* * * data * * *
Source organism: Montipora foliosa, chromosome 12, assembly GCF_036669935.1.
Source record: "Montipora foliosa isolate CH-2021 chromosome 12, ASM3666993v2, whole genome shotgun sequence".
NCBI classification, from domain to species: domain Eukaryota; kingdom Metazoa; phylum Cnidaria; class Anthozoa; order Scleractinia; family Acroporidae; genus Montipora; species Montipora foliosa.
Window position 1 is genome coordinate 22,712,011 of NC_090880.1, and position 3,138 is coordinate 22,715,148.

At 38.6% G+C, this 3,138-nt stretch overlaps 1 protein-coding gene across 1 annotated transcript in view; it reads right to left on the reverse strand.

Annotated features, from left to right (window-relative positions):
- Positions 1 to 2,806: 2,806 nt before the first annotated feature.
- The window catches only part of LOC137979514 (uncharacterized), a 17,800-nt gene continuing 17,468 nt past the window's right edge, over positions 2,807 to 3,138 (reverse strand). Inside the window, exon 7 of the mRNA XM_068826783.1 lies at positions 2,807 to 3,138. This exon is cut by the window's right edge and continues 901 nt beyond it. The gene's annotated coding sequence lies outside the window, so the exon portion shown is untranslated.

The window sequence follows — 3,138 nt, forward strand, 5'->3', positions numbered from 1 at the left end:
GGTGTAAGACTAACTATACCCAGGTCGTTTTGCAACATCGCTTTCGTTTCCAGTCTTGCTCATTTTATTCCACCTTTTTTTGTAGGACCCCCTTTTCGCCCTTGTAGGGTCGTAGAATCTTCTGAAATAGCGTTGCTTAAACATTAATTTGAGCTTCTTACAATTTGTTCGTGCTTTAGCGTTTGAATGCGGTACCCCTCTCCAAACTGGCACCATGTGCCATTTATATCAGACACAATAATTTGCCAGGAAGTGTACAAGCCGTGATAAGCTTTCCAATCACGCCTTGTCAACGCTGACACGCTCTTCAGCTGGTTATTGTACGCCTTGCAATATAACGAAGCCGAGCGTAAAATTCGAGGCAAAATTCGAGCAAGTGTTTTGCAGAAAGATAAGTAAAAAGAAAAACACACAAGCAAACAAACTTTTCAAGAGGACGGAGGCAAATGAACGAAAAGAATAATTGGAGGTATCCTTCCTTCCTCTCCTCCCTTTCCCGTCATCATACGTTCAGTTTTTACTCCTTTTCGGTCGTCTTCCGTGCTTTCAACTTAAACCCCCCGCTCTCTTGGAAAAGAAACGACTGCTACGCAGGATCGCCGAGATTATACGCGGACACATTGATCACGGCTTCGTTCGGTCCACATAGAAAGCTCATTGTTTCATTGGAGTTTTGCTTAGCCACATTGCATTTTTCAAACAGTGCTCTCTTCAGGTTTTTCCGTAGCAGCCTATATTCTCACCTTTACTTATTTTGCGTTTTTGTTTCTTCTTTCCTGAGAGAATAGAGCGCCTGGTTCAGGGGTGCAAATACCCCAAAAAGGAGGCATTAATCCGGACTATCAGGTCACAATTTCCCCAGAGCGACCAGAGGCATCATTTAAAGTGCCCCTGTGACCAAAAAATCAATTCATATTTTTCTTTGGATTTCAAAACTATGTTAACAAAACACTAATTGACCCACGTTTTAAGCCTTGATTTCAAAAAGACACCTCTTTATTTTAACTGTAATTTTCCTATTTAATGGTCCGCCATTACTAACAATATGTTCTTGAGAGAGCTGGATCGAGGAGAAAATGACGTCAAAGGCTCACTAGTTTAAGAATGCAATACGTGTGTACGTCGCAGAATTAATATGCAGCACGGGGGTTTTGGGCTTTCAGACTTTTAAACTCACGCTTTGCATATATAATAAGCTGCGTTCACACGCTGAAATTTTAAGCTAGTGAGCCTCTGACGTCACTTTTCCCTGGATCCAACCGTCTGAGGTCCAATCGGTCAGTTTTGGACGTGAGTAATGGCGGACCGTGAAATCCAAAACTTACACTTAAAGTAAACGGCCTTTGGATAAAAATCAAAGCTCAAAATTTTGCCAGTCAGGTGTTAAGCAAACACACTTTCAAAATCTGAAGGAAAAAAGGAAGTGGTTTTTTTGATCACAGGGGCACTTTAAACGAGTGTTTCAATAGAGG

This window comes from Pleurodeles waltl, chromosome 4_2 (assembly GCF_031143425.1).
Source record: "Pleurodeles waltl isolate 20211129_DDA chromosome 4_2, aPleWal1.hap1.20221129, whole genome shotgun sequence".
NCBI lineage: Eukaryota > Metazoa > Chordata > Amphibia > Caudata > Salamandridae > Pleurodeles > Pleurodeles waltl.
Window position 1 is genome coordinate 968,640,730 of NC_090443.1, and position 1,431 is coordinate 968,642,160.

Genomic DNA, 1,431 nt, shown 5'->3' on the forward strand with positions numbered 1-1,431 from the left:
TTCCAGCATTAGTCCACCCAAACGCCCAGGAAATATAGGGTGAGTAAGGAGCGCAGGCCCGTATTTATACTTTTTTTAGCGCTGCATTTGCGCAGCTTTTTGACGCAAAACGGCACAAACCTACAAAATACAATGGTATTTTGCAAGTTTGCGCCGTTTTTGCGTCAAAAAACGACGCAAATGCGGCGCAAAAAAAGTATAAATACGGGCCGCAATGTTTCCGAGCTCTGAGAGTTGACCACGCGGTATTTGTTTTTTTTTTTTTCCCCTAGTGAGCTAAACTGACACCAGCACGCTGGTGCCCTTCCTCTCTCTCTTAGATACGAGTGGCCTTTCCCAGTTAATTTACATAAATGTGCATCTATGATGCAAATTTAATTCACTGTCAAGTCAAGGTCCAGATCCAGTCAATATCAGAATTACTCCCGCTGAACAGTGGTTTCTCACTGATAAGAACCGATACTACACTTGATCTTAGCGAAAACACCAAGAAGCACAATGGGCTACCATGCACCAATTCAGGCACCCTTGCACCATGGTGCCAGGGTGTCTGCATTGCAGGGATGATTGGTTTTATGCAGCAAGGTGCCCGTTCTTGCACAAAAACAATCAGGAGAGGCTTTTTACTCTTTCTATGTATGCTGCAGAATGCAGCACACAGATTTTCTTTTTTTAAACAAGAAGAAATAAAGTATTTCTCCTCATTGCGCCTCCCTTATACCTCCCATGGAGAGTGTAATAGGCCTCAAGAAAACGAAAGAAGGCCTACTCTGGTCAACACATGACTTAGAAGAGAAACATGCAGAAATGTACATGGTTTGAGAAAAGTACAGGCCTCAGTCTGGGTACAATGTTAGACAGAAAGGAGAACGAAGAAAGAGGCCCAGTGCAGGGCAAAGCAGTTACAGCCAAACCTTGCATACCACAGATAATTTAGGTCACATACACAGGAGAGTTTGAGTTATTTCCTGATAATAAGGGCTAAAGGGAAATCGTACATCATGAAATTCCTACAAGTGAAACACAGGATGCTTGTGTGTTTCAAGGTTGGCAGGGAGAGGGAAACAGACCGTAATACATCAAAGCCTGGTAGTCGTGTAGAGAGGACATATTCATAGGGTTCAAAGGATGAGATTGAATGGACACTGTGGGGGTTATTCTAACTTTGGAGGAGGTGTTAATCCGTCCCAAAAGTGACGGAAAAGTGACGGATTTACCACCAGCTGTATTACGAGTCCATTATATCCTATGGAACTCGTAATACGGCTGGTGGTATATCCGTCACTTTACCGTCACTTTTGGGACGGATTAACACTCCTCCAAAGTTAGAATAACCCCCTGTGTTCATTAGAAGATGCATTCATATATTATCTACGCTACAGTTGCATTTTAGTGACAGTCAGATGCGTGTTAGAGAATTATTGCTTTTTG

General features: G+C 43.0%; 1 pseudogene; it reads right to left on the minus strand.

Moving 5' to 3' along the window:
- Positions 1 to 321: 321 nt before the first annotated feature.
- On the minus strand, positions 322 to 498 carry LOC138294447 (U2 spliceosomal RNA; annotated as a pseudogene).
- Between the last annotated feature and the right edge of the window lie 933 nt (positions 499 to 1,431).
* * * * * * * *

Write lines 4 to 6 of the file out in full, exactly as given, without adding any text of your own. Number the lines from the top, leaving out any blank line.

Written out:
Window position 1 is genome coordinate 22,712,011 of NC_090880.1, and position 3,138 is coordinate 22,715,148.

At 38.6% G+C, this 3,138-nt stretch overlaps 1 protein-coding gene across 1 annotated transcript in view; it reads right to left on the reverse strand.

Annotated features, from left to right (window-relative positions):